Court records show that Douglas Kenyon, the VAMC's director, said he faced a budget deficit of several million dollars and decided to ease those financial pressures by letting go of physicians.
"Usually it's very difficult to just terminate employees," he told the administrative law judge. "You can't just summarily say, you know, 'You're fired,' but temporary employees ... don't have the same amounts of protections and are subject to termination, and we reviewed the workload that we had going at the time, looked to see where there were opportunities to make those difficult decisions and did."
Drs. Talukdar and Virdee were the only two physicians let go.
Kenyon told the judge that he knew the physicians had participated in the audit. But he said that had not influenced his decision.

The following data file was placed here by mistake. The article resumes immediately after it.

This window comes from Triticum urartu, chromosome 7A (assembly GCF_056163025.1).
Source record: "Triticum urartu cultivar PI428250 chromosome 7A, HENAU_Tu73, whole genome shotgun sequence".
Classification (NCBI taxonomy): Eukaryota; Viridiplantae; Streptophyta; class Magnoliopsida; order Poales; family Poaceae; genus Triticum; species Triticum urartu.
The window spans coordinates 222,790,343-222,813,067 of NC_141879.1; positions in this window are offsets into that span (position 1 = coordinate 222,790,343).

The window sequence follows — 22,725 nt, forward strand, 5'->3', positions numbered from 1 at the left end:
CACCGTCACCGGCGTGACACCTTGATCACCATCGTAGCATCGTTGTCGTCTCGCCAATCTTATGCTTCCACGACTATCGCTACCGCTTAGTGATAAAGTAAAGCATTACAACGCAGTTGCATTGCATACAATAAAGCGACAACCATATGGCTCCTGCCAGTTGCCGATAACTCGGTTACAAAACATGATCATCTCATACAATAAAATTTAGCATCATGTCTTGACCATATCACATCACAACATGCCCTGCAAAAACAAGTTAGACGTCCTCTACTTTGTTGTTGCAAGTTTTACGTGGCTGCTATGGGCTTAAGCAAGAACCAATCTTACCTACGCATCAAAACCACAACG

Administrative Law Judge Alice M. Craft disagreed.
"What Dr. Talukdar and Dr. Virdee had in common was their activities through the union on behalf of the H-1B doctors," Craft said. "The reasons proffered for their terminations are not the true reasons."
Craft said the doctors were let go because they had participated in the wage investigation.
"Both the underlying reason of budget matters and the particular explanations for selecting Drs. Talukdar and Virdee for termination lack credibility," Craft said.
Dr. Virdee and Dr. Talukdar had more seniority at the facility than some of the other physicians who could have been let go, court records show.
The VAMC had "fairly consistent" budget problems over the past decade, and never before had a physician been fired to try to balance the budget.
The VAMC hired a new psychiatrist less than six months after Dr. Virdee was let go. And the court didn't buy the facility's argument that there was a difference between the position the new physician had and Dr. Virdee's position because the new physician was hired by the psychiatry department and Dr. Virdee had worked in the primary care department.
The facility also placed ads for an internist less than two months after Dr. Talukdar left and hired someone in that same budget year.